takes over without skipping a beat.


True fault tolerant systems with redundant hardware are the most costly because
the additional compone
nts add to the overall system cost. However, fault tolerant
systems provide the same processing capacity after a failure as before, whereas
high availability systems
often provide reduced capacity.




Redundancy

Multi redundant hot swappable Power suppli
es

There are many level of fault tolerant could be expressed by the following terms:



hot swap

:
To pull out a component from a system and plug in a new one
while the main power is still on. Also called "hot plug" and "hot insertion
.


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in Fault Tolerant En
vironments Hot swap is a desired feature of fault
tolerant systems built with redundant drives, circuit boards and power
supplies,

especially servers that run 24/7. When a component fails and the
redundant unit takes over, the bad one can be replaced witho
ut stopping
the operation.




hot fix

:
To make a repair during normal operation. It often refers to
marking sectors in poor condition as bad and remapping the data to spare
sectors. Some SCSI drives can automatically move the data in sectors
that are becomi
ng hard to read to spare sectors without the user,
operating

system or even the SCSI host adapter being aware of it.


3.

Clustering



Using two or more computer systems that work together. It generally refers to
multiple servers that are linked together in or
der to handle variable workloads
or to provide continued operation in the event one fails. Each computer may
be a multiprocessor system itself. For example, a cluster of four computers,
each with four CPUs, would provide a total of 16 CPUs processing
simul
taneously.



A cluster of servers provides fault tolerance and/or load balancing. If one server fails, one or more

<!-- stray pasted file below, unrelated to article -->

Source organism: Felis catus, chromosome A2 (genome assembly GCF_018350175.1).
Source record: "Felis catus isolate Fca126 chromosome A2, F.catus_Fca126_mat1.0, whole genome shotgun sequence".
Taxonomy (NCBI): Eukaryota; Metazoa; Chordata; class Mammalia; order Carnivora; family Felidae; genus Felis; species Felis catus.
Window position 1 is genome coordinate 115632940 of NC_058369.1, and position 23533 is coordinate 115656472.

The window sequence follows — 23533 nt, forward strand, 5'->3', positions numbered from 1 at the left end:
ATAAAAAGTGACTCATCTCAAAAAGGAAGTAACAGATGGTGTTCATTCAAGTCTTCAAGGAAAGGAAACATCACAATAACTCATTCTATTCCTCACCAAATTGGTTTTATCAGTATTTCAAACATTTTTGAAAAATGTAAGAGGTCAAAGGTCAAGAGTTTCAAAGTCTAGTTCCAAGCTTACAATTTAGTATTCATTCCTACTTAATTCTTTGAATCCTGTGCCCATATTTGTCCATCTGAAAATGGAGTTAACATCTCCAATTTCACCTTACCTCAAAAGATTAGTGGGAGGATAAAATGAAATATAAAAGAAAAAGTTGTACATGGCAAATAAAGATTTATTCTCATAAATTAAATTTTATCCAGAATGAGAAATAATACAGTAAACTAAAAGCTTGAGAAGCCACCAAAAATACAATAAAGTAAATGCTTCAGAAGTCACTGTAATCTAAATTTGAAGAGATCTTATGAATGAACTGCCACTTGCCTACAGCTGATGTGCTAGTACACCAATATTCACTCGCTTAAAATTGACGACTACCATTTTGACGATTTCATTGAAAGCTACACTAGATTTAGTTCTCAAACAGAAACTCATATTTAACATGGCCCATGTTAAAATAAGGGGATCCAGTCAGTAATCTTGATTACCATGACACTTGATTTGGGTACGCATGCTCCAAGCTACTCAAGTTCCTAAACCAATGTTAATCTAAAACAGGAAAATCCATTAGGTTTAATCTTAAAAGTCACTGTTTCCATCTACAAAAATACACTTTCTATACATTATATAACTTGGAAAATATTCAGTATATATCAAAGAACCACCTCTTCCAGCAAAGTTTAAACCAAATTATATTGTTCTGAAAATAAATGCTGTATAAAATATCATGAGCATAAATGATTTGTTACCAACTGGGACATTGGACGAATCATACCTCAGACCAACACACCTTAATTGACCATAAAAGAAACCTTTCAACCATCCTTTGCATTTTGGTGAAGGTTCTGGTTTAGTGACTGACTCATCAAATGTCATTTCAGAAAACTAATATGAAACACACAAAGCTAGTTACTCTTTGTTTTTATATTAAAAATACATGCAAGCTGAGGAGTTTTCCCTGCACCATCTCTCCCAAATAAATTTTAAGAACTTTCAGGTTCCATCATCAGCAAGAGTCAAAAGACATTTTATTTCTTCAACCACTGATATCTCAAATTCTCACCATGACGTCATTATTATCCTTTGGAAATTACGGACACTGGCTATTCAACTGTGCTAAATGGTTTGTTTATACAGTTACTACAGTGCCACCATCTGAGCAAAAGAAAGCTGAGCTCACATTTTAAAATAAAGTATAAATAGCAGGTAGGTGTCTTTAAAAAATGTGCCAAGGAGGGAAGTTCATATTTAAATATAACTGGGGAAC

additional servers are still available. Load balancing distributes the workload over multiple
systems.



4.

Scalable



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Expandable

or scalable
.
Referring to hardware or software, the term has
become a popular buzzword in the IT world. A "highly scalable" device or
application implies that it can handle a large increase in users, workload or
transactions without undue strain.


Scalable does not alw
ays mean that expansion is free

( like adding user to a
domain for example)
. Extra
-
cost hardware or software may be required to
achieve maximum scalability. Nevertheless, scalability is a positive feature of
a product sold to fast
-
growing companies.





5.

S
ecurity
:

(
Later in chapter 14
)

6.

Upgrade and Update

Usually we refer to the upgrade by replacing an existing item by a newer one.
In general, we
use this term with hardware and software. While we use
update to talk about replacing existing data or file by
the most recent available
one. Some vendor talk about updating when we replace an item or few while
they use upgrade when the make a hall change.


The Servers:


1.

Servers Classifications:

There is no general classification used to classify the servers, this

classification refers
to the vendors. The main vendors in the market today are:
IBM, HP, SUN,DELL, Fujitsu and others.

I
n general
, and to classify the servers,

we could use the following criteria:


-

By model : depends to the trade mark of each vendor.

o

IB
M:
In today’s market, IBM has five server brands:



IBM
Eserver
zSeries®



IBM
Eserver
iSeries™



IBM
Eserver
pSeries®



IBM
Eserver
xSeries



IBM
Eserver
BladeCenter™

Refer to
www.ibm.com

for more information



7


o

HP : HP

In today’s market, HP has many server brands





HP Integrity servers




HP Integrity NonStop se
rvers




HP 9000 servers




HP AlphaServer systems




HP e3000 servers

Refer to
www.hp.com

for more information